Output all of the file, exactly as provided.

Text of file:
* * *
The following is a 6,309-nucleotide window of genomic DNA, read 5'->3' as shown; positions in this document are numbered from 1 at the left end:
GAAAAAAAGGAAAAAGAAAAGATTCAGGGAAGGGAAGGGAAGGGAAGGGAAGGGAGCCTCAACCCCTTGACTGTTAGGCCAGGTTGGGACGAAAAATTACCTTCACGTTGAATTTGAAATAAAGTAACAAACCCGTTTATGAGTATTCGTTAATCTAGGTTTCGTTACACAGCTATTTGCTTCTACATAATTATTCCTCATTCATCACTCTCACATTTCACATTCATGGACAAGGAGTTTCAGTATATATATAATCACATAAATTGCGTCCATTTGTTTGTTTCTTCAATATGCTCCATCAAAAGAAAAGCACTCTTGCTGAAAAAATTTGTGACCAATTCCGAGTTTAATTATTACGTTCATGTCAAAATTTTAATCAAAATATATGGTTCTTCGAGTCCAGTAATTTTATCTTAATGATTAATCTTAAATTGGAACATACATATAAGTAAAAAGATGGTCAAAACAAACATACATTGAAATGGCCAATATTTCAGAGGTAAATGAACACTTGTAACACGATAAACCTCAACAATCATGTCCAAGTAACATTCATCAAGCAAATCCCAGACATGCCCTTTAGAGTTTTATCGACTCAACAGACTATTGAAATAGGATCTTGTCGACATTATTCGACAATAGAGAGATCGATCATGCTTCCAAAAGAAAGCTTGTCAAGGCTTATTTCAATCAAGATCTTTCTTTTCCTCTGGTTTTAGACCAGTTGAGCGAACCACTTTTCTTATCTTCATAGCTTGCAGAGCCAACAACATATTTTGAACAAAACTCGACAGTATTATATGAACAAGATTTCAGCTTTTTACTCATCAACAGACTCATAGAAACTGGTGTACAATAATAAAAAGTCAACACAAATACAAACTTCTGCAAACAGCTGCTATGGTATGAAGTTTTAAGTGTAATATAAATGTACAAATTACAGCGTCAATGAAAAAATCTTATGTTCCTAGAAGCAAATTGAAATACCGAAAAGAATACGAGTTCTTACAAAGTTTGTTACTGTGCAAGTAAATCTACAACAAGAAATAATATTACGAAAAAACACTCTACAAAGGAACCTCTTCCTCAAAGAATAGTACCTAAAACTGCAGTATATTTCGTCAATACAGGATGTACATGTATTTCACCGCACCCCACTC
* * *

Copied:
The following is a 6,309-nucleotide window of genomic DNA, read 5'->3' as shown; positions in this document are numbered from 1 at the left end:
GAAAAAAAGGAAAAAGAAAAGATTCAGGGAAGGGAAGGGAAGGGAAGGGAAGGGAGCCTCAACCCCTTGACTGTTAGGCCAGGTTGGGACGAAAAATTACCTTCACGTTGAATTTGAAATAAAGTAACAAACCCGTTTATGAGTATTCGTTAATCTAGGTTTCGTTACACAGCTATTTGCTTCTACATAATTATTCCTCATTCATCACTCTCACATTTCACATTCATGGACAAGGAGTTTCAGTATATATATAATCACATAAATTGCGTCCATTTGTTTGTTTCTTCAATATGCTCCATCAAAAGAAAAGCACTCTTGCTGAAAAAATTTGTGACCAATTCCGAGTTTAATTATTACGTTCATGTCAAAATTTTAATCAAAATATATGGTTCTTCGAGTCCAGTAATTTTATCTTAATGATTAATCTTAAATTGGAACATACATATAAGTAAAAAGATGGTCAAAACAAACATACATTGAAATGGCCAATATTTCAGAGGTAAATGAACACTTGTAACACGATAAACCTCAACAATCATGTCCAAGTAACATTCATCAAGCAAATCCCAGACATGCCCTTTAGAGTTTTATCGACTCAACAGACTATTGAAATAGGATCTTGTCGACATTATTCGACAATAGAGAGATCGATCATGCTTCCAAAAGAAAGCTTGTCAAGGCTTATTTCAATCAAGATCTTTCTTTTCCTCTGGTTTTAGACCAGTTGAGCGAACCACTTTTCTTATCTTCATAGCTTGCAGAGCCAACAACATATTTTGAACAAAACTCGACAGTATTATATGAACAAGATTTCAGCTTTTTACTCATCAACAGACTCATAGAAACTGGTGTACAATAATAAAAAGTCAACACAAATACAAACTTCTGCAAACAGCTGCTATGGTATGAAGTTTTAAGTGTAATATAAATGTACAAATTACAGCGTCAATGAAAAAATCTTATGTTCCTAGAAGCAAATTGAAATACCGAAAAGAATACGAGTTCTTACAAAGTTTGTTACTGTGCAAGTAAATCTACAACAAGAAATAATATTACGAAAAAACACTCTACAAAGGAACCTCTTCCTCAAAGAATAGTACCTAAAACTGCAGTATATTTCGTCAATACAGGATGTACATGTATTTCACCGCACCCCACTC